Customer profiling in marketing is the analysis of psychological and behavioral characteristics to identify the typical or ideal customer for a company.
For the pharmaceutical industry, prescriber profiling is an essential tool for successful marketing or launching a new product on the market. Thus, the pharmaceutical industry will “profile” its potential prescribers to understand their needs, adapt the communication according to the profile and above all help the medico-marketing to make better commercial and business decisions.
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Profiling: an indispensable tool to accelerate the adoption pathway.
Adoption is the process by which physicians become users of a product, first by trying it out for a few patients, then by becoming an occasional or even long-term prescriber. Product adoption is one of the most important business objectives for the pharmaceutical industry. If your product is adopted, you create a customer base and gain market position.
Product adoption marks the transition from being unknown and foreign to being used and welcomed by prescribers.
Customer adoption models are important for understanding how to market a new product to achieve successful uptake. While Rogers’ theory applies to all types of customers, it is also applied to healthcare professionals: for example, pharmaceutical companies use it to segment and profile each physician to place them in the right product adoption timeline.
Without a clear understanding of the values of each type of adopter, it can be difficult, if not impossible, to target them through marketing.
In his book, Diffusion of Innovations (1962), Everett M Rogers, a communications specialist and sociologist, describes five types of product adopters and provides insight into each.
The 5 types of adopters for new products and innovations
Rogers presents a social system for adopters of recent innovations; innovation adoption varies throughout the product life cycle, as shown in the diagram above.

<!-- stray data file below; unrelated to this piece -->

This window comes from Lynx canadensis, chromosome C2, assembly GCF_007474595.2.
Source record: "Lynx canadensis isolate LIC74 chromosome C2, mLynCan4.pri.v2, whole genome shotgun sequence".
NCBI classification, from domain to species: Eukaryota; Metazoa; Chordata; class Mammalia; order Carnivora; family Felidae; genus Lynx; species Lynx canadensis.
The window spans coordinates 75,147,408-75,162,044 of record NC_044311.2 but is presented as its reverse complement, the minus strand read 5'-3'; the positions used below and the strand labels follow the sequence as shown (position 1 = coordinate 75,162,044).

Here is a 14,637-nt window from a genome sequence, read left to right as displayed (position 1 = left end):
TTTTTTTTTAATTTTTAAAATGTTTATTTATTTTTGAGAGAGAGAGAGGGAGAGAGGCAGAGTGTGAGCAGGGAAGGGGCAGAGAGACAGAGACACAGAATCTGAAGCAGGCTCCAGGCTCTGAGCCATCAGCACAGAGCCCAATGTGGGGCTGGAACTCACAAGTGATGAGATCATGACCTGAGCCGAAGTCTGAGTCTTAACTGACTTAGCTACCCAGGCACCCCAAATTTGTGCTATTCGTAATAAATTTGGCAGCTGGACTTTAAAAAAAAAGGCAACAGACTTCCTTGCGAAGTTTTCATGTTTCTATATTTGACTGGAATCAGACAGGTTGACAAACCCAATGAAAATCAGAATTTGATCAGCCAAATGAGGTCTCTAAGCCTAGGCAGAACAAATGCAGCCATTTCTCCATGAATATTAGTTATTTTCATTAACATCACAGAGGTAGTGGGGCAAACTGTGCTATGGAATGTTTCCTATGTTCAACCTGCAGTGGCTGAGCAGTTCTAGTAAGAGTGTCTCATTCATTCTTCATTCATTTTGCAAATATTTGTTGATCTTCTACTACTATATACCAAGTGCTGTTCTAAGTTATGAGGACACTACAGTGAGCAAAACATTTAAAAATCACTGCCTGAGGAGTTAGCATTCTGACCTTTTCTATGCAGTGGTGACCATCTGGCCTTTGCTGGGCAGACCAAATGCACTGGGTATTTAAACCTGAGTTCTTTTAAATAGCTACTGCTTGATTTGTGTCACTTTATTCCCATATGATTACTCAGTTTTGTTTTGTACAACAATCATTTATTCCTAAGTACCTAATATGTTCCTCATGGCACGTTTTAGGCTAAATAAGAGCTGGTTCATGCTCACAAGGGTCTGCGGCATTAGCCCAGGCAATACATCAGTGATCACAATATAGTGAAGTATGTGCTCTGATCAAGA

- The Innovators (2.5%)
- The Early Adopters (13.5%)
- The Early Majority (34%)
- The Late Adopters (34%)
- Very Late Adopters (16%) or Laggards
Let’s look at each type and see how they differ from each other :
The Innovators (2,5%)
Innovators are the first customers to try a new product. They are, by nature, keen risk-takers and are excited by the possibilities of new ideas and new ways of doing things. They typically learn about the product long before it is officially launched, attend medical conferences and are the first to adopt it and give feedback.
Innovators make up 2.5% of the population and an important marketing strategy is to target them early, well before the launch. Indeed, innovators will be the first population to be targeted. One would expect the marketing team to identify these people very early in product development (not after a launch). Marketing and medical should engage these people, involve them in early user testing, and generally gain their support.
These are the “influencers” of Key Opinion Leaders, who are closely followed by the medical population: as a result, their recommendations on the new product as well as their opinion on the efficacy and safety of use are highly anticipated by the rest of the medical community.
Our bonus tip:
If innovators are the first to adopt a new molecule or technology, they will also be the first to try other innovations once they are released on the market: so the laboratory cannot rely too much on their loyalty to their product and must immediately follow up with the “early adopters”.
Early Adopters (13,5%)
Early Adopters will be targeted by following the innovators, they can be approached prior to a product launch and again the focus will be on finding out what that sector needs. Marketers may choose to support early adopters with additional technical knowledge to encourage them to share their ideas with those who follow their lead.
Mass marketing of a product must be attractive and beneficial to early adopters if opinion leaders are to be convinced to support product adoption.
Early adopters normally have a reasonably high social status (which allows them to be opinion leaders), and a reasonable approach to risk. However, they do not take as much risk as innovators and tend to make more reasoned decisions about whether or not to commit to a particular product. They will try to get more information than an innovator in this decision-making process.